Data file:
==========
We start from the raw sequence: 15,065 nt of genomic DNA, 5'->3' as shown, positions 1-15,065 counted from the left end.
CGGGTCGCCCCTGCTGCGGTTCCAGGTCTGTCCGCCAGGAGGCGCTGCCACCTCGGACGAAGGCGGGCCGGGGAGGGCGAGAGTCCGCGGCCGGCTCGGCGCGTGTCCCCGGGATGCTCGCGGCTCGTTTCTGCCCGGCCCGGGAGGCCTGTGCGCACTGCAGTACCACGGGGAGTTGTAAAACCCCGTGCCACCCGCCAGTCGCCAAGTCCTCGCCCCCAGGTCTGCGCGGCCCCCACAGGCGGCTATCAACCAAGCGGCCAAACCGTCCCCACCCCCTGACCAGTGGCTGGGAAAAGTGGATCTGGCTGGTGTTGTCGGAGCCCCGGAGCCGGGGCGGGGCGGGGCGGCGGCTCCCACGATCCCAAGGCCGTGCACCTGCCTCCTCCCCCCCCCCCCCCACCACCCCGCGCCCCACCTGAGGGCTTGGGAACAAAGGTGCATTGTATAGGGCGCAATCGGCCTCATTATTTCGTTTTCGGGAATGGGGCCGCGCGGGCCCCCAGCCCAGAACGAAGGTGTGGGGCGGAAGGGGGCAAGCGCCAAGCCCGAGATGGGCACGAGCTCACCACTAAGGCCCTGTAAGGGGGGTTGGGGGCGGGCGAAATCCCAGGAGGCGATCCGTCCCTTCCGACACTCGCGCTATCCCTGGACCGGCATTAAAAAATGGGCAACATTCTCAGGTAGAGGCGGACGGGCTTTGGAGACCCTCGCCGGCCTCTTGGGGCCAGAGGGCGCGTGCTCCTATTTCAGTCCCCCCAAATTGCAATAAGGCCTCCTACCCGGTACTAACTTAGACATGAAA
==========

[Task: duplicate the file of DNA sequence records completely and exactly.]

We start from the raw sequence: 15,065 nt of genomic DNA, 5'->3' as shown, positions 1-15,065 counted from the left end.
CGGGTCGCCCCTGCTGCGGTTCCAGGTCTGTCCGCCAGGAGGCGCTGCCACCTCGGACGAAGGCGGGCCGGGGAGGGCGAGAGTCCGCGGCCGGCTCGGCGCGTGTCCCCGGGATGCTCGCGGCTCGTTTCTGCCCGGCCCGGGAGGCCTGTGCGCACTGCAGTACCACGGGGAGTTGTAAAACCCCGTGCCACCCGCCAGTCGCCAAGTCCTCGCCCCCAGGTCTGCGCGGCCCCCACAGGCGGCTATCAACCAAGCGGCCAAACCGTCCCCACCCCCTGACCAGTGGCTGGGAAAAGTGGATCTGGCTGGTGTTGTCGGAGCCCCGGAGCCGGGGCGGGGCGGGGCGGCGGCTCCCACGATCCCAAGGCCGTGCACCTGCCTCCTCCCCCCCCCCCCCCACCACCCCGCGCCCCACCTGAGGGCTTGGGAACAAAGGTGCATTGTATAGGGCGCAATCGGCCTCATTATTTCGTTTTCGGGAATGGGGCCGCGCGGGCCCCCAGCCCAGAACGAAGGTGTGGGGCGGAAGGGGGCAAGCGCCAAGCCCGAGATGGGCACGAGCTCACCACTAAGGCCCTGTAAGGGGGGTTGGGGGCGGGCGAAATCCCAGGAGGCGATCCGTCCCTTCCGACACTCGCGCTATCCCTGGACCGGCATTAAAAAATGGGCAACATTCTCAGGTAGAGGCGGACGGGCTTTGGAGACCCTCGCCGGCCTCTTGGGGCCAGAGGGCGCGTGCTCCTATTTCAGTCCCCCCAAATTGCAATAAGGCCTCCTACCCGGTACTAACTTAGACATGAAA